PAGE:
DF: MetLife has developed initiatives designed to strengthen an inclusive work environment. Designed in collaboration with human resources partners, business leaders, and external resources, the initiatives focus on three pillars: Attraction, Development/Advancement, and Retention. We define inclusion as a commitment to recognizing and appreciating the variety of characteristics that make individuals unique in an atmosphere that promotes and celebrates individual and collective achievement aligned to our values. We promote a culture where we respect others and listen for both facts and feelings to show respect for others’ perspectives. We focus on commonalities and value differences by identifying areas of agreement and shared goals.
Diversity, inclusion, and associate engagement are top priorities for me as a leader. Our Enterprise Local Inclusion Action Teams and Americas U.S. Diversity Task Force are two programs I’m involved in to promote and create inclusion across MetLife. Understanding employee values not only supports and helps them to thrive; it also has a positive impact on the business. Being involved in these enterprise teams gives me the opportunity to implement best practices across the broader organization, starting at the top with my senior leadership team.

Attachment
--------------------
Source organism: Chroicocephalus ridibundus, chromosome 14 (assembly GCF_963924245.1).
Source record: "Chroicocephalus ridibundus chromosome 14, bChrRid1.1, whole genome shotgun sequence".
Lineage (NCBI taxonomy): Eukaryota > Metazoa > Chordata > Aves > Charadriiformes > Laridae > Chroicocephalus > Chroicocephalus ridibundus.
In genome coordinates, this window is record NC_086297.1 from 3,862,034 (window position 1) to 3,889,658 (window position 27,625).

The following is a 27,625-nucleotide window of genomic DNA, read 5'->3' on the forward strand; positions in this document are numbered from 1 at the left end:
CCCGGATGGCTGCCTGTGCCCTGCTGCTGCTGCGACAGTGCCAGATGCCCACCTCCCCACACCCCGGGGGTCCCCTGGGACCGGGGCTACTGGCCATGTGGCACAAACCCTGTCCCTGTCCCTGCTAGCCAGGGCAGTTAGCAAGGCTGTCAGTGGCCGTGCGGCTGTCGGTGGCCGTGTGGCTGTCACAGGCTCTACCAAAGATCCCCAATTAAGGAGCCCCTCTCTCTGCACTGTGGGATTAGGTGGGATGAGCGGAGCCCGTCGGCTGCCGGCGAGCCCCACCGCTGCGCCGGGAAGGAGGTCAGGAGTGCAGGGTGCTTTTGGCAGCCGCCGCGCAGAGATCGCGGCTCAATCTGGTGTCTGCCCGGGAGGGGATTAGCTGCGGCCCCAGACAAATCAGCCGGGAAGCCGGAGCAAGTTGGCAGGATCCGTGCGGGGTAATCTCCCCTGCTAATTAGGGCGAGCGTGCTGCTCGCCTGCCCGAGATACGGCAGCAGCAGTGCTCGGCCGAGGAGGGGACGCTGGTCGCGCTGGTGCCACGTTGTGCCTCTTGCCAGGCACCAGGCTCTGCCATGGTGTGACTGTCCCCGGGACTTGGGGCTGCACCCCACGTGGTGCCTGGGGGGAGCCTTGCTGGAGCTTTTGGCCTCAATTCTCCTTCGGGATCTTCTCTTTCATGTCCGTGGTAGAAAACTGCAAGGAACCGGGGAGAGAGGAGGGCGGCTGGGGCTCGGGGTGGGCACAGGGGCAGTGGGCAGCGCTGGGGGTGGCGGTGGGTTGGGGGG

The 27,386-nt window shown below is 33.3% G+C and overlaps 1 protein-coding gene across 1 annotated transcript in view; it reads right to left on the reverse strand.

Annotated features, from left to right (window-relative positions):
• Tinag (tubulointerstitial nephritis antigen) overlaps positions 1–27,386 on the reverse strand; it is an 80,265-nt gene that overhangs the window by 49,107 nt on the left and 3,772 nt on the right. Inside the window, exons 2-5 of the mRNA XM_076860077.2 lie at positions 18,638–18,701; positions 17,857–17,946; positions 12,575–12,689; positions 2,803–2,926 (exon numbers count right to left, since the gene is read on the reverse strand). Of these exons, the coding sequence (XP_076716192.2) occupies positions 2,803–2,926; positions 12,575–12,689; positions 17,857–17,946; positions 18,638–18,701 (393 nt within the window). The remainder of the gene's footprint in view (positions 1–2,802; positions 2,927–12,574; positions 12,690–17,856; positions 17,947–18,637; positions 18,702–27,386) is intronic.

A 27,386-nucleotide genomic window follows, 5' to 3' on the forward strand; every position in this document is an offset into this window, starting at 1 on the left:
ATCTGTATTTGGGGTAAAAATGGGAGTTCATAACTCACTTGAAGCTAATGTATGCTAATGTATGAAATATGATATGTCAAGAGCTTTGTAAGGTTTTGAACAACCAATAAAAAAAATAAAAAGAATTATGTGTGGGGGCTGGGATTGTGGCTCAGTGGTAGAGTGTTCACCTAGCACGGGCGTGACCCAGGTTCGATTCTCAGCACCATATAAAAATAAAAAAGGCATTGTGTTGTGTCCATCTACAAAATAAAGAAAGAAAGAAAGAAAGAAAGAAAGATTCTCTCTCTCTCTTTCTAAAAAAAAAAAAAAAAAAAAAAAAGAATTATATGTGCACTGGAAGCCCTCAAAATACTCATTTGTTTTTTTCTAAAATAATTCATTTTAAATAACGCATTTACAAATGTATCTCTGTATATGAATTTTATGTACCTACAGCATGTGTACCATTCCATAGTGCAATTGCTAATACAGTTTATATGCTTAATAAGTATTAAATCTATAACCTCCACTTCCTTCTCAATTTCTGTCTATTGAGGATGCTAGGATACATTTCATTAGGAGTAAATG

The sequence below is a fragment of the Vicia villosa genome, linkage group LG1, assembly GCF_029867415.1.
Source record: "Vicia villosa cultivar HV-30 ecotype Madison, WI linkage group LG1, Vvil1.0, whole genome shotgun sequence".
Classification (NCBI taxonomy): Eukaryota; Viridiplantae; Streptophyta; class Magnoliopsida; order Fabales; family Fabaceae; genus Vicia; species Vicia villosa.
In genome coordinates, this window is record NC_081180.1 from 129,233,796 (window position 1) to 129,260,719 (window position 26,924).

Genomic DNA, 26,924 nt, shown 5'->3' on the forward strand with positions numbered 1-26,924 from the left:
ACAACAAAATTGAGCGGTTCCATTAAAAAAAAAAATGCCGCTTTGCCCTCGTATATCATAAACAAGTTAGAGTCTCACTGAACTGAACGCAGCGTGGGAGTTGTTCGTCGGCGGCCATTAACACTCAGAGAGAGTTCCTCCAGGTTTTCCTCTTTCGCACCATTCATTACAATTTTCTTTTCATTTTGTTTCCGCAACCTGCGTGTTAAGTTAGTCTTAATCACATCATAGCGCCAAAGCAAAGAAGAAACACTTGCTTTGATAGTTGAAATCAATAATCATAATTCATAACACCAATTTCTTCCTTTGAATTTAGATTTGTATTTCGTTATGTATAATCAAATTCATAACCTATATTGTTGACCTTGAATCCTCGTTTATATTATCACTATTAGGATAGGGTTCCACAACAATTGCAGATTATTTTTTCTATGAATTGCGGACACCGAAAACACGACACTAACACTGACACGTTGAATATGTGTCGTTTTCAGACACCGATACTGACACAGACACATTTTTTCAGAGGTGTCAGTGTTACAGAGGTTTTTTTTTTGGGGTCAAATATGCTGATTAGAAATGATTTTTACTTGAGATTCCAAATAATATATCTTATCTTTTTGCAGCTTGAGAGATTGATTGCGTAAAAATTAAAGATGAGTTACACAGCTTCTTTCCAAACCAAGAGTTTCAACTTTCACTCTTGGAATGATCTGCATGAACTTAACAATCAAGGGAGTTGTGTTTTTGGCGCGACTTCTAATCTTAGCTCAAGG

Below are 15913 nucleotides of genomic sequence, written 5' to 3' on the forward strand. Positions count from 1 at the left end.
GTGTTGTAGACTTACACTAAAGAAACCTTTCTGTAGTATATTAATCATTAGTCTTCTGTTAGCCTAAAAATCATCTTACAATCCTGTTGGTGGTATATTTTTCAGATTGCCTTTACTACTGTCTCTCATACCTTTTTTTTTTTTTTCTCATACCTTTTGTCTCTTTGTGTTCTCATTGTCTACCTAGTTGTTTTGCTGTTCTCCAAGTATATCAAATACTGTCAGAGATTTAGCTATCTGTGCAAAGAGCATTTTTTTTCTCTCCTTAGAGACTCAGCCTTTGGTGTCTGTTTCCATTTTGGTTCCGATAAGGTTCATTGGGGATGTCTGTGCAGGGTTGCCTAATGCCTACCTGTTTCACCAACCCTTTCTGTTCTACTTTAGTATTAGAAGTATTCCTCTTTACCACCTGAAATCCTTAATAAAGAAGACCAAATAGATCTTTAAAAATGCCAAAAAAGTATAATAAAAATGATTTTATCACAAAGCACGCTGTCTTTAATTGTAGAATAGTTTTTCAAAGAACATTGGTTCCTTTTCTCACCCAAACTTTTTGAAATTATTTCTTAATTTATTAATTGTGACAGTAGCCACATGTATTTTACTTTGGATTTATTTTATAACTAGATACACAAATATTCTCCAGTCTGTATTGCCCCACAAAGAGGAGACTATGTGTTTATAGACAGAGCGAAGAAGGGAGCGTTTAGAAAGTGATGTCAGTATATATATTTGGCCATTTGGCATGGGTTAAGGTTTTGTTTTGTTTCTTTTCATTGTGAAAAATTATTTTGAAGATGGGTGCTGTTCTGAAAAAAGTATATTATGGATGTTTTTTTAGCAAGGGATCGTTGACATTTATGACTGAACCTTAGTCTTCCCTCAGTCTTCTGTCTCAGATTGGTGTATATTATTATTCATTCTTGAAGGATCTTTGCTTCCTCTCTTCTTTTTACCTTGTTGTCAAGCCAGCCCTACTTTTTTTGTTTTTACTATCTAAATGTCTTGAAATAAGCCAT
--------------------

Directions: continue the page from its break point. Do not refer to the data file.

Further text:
How does MetLife go about recruiting employees from non-insurance backgrounds?
DF: It’s important for businesses to have look outside their industry to not only hire people with great experience but also individuals with intellectual curiosity, an ownership mindset, and who are willing to challenge the status quo, take risks, and experiment. MetLife leverages our recruitment marketing platform to promote jobs on our career site and various diverse job boards. In addition to job boards, our recruitment teams leverage several tools and channels to meet prospective candidates where they are and promote our employer brand, such as social media, Glassdoor, Indeed, job fairs, AI tools, community-based organizations, and employee referrals. MetLife is focused on targeting candidates who align with our core behaviors and values from a variety of industries.
What steps is MetLife taking/has taken to build a consumer-centric culture?